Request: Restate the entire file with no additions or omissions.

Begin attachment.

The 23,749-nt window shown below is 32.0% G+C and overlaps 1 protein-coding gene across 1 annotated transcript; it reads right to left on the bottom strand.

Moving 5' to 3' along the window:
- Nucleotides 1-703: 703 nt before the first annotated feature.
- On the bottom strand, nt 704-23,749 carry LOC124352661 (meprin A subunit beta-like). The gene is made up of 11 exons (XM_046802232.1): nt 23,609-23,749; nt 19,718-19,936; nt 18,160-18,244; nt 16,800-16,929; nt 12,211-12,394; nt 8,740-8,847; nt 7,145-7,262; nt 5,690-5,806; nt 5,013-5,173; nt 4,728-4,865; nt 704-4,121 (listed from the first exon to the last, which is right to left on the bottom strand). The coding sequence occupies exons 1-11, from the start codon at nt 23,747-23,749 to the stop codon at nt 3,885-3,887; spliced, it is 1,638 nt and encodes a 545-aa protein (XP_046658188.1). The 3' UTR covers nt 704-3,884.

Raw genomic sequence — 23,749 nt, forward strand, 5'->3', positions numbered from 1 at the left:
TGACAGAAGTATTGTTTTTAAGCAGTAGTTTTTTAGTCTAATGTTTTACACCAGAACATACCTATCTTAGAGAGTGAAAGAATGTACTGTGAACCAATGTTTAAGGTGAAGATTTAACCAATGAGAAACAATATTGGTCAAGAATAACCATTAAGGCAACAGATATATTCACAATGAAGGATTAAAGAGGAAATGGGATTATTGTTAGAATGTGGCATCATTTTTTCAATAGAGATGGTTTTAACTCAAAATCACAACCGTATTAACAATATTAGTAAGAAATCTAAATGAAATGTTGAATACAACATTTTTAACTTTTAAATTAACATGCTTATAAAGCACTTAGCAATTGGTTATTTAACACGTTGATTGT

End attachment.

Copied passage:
The 23,749-nt window shown below is 32.0% G+C and overlaps 1 protein-coding gene across 1 annotated transcript; it reads right to left on the bottom strand.

Moving 5' to 3' along the window:
- Nucleotides 1-703: 703 nt before the first annotated feature.
- On the bottom strand, nt 704-23,749 carry LOC124352661 (meprin A subunit beta-like). The gene is made up of 11 exons (XM_046802232.1): nt 23,609-23,749; nt 19,718-19,936; nt 18,160-18,244; nt 16,800-16,929; nt 12,211-12,394; nt 8,740-8,847; nt 7,145-7,262; nt 5,690-5,806; nt 5,013-5,173; nt 4,728-4,865; nt 704-4,121 (listed from the first exon to the last, which is right to left on the bottom strand). The coding sequence occupies exons 1-11, from the start codon at nt 23,747-23,749 to the stop codon at nt 3,885-3,887; spliced, it is 1,638 nt and encodes a 545-aa protein (XP_046658188.1). The 3' UTR covers nt 704-3,884.

Raw genomic sequence — 23,749 nt, forward strand, 5'->3', positions numbered from 1 at the left:
TGACAGAAGTATTGTTTTTAAGCAGTAGTTTTTTAGTCTAATGTTTTACACCAGAACATACCTATCTTAGAGAGTGAAAGAATGTACTGTGAACCAATGTTTAAGGTGAAGATTTAACCAATGAGAAACAATATTGGTCAAGAATAACCATTAAGGCAACAGATATATTCACAATGAAGGATTAAAGAGGAAATGGGATTATTGTTAGAATGTGGCATCATTTTTTCAATAGAGATGGTTTTAACTCAAAATCACAACCGTATTAACAATATTAGTAAGAAATCTAAATGAAATGTTGAATACAACATTTTTAACTTTTAAATTAACATGCTTATAAAGCACTTAGCAATTGGTTATTTAACACGTTGATTGT